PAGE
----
Casual words and phrases inserted into sentences
“Your Italian is good” (“E buono, il tuo italiano”), a Roman friend once told me, “but it doesn’t sound Italian” (“ma non suona italiano”). I now know why: a lack of “intercalari.”
I may have amassed an impressive vocabulary (vocabolario), mastered the basic verb conjugations (conjugazioni), and even wrangled some sense of the elusive subjunctive (congiutivo). But I hadn’t mastered the words that add zest to everyday Italian.
In an enlightening post , Riccardo Cristiani, creator of the dante-learning online language school, defines these Italian inventions as “fragments, specific words used outside the canonical structure of a sentence, very common in the Italian spoken language.”
“Intercalari,” he explains, “are like parsley (prezzemolo).” The trick is using just enough to spice up a conversation but not so many that they overwhelm what you’re trying to say.
Allora, for instance, serves as a way to grab someone’s attention or prompt a response or reaction, as in “Allora, che fai?” (Hey, what are you doing?) or “Allora, andiamo!” (Well, let’s get going!).
At the beginning of a sentence, dunque serves as a way of buying time and filling the silence when you don’t know what to say or need a moment to collect your thoughts. However, in a phrase like “Penso, dunque sono” (I think, therefore I am), it takes on a completely different meaning.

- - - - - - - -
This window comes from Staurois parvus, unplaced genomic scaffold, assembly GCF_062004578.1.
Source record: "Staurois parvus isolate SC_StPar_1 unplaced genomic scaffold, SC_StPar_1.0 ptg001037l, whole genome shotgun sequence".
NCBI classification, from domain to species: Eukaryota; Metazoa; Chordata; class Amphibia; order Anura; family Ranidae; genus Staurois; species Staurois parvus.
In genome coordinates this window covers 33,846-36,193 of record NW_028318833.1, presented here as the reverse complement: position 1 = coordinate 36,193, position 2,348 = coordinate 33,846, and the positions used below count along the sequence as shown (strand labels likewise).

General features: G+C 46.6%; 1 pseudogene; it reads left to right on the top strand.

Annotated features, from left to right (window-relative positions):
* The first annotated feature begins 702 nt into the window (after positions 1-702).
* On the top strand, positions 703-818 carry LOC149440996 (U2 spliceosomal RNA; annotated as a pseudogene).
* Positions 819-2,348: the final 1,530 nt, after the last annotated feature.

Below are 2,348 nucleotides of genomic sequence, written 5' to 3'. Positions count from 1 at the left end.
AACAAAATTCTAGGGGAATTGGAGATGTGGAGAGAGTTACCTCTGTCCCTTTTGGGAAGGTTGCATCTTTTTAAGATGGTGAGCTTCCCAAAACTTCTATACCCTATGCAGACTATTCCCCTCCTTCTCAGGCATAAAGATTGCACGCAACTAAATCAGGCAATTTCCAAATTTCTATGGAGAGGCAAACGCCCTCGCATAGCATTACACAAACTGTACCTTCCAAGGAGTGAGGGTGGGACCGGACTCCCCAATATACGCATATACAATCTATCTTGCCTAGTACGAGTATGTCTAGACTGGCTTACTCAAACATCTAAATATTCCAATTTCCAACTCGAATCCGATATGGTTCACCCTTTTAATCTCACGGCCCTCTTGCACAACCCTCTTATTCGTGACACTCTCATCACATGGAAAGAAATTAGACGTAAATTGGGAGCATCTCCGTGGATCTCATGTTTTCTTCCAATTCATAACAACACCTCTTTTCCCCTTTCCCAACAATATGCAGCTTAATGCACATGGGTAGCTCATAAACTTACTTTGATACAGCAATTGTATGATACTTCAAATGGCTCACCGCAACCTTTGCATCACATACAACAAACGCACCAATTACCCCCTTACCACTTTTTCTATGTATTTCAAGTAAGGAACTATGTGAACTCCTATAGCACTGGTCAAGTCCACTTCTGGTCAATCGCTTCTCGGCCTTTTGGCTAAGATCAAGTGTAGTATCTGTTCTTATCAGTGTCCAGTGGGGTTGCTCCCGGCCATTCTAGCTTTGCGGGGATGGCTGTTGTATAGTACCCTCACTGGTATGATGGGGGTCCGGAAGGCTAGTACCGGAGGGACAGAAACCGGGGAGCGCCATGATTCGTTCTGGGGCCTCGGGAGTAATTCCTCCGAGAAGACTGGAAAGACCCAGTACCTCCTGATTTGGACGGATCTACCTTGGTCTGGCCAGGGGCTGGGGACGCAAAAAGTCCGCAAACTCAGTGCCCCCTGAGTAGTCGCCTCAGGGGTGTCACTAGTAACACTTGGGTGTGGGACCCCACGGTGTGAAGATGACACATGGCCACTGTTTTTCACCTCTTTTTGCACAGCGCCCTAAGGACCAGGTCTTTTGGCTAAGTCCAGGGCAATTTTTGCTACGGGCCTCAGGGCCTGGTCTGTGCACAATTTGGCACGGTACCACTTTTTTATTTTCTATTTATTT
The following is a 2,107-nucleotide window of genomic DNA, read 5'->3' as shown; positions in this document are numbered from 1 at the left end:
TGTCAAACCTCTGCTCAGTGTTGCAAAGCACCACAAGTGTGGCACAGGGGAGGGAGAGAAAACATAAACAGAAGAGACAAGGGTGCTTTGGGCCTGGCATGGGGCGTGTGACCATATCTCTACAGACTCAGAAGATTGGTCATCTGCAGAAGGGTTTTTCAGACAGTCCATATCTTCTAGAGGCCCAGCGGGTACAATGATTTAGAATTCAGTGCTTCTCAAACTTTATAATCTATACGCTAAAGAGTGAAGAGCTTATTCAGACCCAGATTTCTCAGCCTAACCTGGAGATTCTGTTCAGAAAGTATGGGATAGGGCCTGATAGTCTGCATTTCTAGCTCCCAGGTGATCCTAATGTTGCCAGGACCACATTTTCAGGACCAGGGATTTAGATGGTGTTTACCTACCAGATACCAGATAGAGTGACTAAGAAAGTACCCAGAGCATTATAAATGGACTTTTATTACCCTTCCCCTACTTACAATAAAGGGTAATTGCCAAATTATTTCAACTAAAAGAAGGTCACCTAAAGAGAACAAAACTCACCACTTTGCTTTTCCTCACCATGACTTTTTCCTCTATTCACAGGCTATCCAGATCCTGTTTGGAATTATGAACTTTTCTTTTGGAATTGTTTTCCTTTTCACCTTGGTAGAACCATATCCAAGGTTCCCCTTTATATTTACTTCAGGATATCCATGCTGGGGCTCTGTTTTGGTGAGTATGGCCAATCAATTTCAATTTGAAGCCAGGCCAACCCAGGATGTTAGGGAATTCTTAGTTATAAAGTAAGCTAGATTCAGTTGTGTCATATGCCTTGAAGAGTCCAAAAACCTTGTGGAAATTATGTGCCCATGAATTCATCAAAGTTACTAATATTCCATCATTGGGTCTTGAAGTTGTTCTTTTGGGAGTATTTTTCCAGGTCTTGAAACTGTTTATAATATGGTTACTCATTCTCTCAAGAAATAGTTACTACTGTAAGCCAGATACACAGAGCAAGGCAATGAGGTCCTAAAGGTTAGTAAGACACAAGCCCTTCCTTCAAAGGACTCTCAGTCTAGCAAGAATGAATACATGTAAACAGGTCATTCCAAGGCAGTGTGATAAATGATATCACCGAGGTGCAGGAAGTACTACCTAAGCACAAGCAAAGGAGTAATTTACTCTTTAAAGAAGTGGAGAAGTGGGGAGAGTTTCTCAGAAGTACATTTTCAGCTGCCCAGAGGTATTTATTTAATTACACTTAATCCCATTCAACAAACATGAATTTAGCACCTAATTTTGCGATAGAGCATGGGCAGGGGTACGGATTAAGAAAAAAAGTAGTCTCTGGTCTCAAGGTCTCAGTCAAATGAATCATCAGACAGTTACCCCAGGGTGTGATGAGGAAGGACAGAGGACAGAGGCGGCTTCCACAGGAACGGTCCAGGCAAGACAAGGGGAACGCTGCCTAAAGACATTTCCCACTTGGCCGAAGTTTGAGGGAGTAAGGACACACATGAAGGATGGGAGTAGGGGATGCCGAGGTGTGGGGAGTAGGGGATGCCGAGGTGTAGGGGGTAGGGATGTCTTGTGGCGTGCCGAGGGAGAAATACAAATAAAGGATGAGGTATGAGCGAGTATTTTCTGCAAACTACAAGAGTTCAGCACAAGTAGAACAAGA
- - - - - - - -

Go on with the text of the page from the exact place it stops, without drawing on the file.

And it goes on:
“Insomma, basta! Smettetela di urlare!” I’ve heard exasperated mothers snap. "Enough already! Stop screaming!" In addition to irritation or impatience, insomma serves as a laconic reply to something you don’t agree with or like. If you ask a friend if he enjoyed a party, and he responds, “Insomma…” he's telling you, “Not really.”
Other intercalari, such as capito (understood) or proprio (indeed), function like “you know” in English, a way of making sure that the other person is listening and understanding what you’re saying.
Interiezioni are a type of intercalari, usually shorter ways of expressing an emotion. I find them even trickier because the same sound can have different meanings, depending on intensity and intonation.
Take the little word boh, which seems to serve as an alternative to the standard trio of yes, no, and maybe (si, no e forse). Yet when I tried dropping a boh into a casual conversation, an American living in Italy suggested that I probably meant beh. More or less the equivalent of “who knows," "no idea" or "dunno," boh can express indifference, doubt, confusion, disbelief, scorn or contempt, depending on the situation and the intonation.
Just like “well," "then," "so" or "the fact is,” beh reinforces a sense of reluctance or hesitation in expressing a different opinion. If you comment that Angelina Jolie is a terrific actress, an Italian might say, “Beh, è senz’altro bellissima, ma a me non sembra mica così brava” (Well, she’s certainly beautiful, but to me she doesn’t seem all that good).
Words and Expressions
ahimè –“Alas!” A sigh that says it all
infatti — this sounds like “in fact” and means the same
mah! –– this singular syllable gives voice to doubt, uncertainty, disapproval, disbelief or perplexity.
mica — this adverb generally means “not at all” or “not in the least
uffa! –- phooey!
Dianne Hales is the author of LA BELLA LINGUA: My Love Affair with Italian, the World's Most Enchanting Language.